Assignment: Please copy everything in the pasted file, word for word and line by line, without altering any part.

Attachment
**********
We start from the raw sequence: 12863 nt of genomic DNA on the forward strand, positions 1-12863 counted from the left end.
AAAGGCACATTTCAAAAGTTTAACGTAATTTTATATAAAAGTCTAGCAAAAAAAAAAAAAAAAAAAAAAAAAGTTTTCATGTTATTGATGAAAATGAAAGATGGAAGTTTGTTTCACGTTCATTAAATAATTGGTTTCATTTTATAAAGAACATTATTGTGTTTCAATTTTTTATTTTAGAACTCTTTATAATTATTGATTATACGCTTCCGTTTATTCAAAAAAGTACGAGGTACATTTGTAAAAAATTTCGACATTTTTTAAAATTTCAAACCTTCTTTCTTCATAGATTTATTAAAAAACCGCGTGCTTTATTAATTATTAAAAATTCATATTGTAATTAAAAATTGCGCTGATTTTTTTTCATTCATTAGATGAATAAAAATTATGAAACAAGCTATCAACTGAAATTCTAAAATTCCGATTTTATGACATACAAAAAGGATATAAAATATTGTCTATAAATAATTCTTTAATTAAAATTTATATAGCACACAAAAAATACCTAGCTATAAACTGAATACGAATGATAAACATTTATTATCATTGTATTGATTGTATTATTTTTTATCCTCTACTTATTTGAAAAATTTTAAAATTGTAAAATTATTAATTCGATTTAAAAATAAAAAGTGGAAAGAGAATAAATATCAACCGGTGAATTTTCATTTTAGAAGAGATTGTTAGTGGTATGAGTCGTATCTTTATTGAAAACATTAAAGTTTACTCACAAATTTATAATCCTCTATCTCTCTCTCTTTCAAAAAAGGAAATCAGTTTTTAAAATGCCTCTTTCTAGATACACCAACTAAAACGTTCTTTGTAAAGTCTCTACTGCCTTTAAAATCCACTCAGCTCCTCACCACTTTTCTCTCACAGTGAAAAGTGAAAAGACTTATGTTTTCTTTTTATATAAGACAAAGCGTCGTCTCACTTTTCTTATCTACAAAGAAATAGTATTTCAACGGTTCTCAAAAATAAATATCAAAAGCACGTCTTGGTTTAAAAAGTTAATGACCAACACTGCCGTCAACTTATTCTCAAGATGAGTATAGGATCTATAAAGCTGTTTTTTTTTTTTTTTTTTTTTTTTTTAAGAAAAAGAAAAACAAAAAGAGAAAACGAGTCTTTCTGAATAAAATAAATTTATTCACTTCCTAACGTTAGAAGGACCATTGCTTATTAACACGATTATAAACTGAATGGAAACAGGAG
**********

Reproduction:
We start from the raw sequence: 12863 nt of genomic DNA on the forward strand, positions 1-12863 counted from the left end.
AAAGGCACATTTCAAAAGTTTAACGTAATTTTATATAAAAGTCTAGCAAAAAAAAAAAAAAAAAAAAAAAAAGTTTTCATGTTATTGATGAAAATGAAAGATGGAAGTTTGTTTCACGTTCATTAAATAATTGGTTTCATTTTATAAAGAACATTATTGTGTTTCAATTTTTTATTTTAGAACTCTTTATAATTATTGATTATACGCTTCCGTTTATTCAAAAAAGTACGAGGTACATTTGTAAAAAATTTCGACATTTTTTAAAATTTCAAACCTTCTTTCTTCATAGATTTATTAAAAAACCGCGTGCTTTATTAATTATTAAAAATTCATATTGTAATTAAAAATTGCGCTGATTTTTTTTCATTCATTAGATGAATAAAAATTATGAAACAAGCTATCAACTGAAATTCTAAAATTCCGATTTTATGACATACAAAAAGGATATAAAATATTGTCTATAAATAATTCTTTAATTAAAATTTATATAGCACACAAAAAATACCTAGCTATAAACTGAATACGAATGATAAACATTTATTATCATTGTATTGATTGTATTATTTTTTATCCTCTACTTATTTGAAAAATTTTAAAATTGTAAAATTATTAATTCGATTTAAAAATAAAAAGTGGAAAGAGAATAAATATCAACCGGTGAATTTTCATTTTAGAAGAGATTGTTAGTGGTATGAGTCGTATCTTTATTGAAAACATTAAAGTTTACTCACAAATTTATAATCCTCTATCTCTCTCTCTTTCAAAAAAGGAAATCAGTTTTTAAAATGCCTCTTTCTAGATACACCAACTAAAACGTTCTTTGTAAAGTCTCTACTGCCTTTAAAATCCACTCAGCTCCTCACCACTTTTCTCTCACAGTGAAAAGTGAAAAGACTTATGTTTTCTTTTTATATAAGACAAAGCGTCGTCTCACTTTTCTTATCTACAAAGAAATAGTATTTCAACGGTTCTCAAAAATAAATATCAAAAGCACGTCTTGGTTTAAAAAGTTAATGACCAACACTGCCGTCAACTTATTCTCAAGATGAGTATAGGATCTATAAAGCTGTTTTTTTTTTTTTTTTTTTTTTTTTTAAGAAAAAGAAAAACAAAAAGAGAAAACGAGTCTTTCTGAATAAAATAAATTTATTCACTTCCTAACGTTAGAAGGACCATTGCTTATTAACACGATTATAAACTGAATGGAAACAGGAG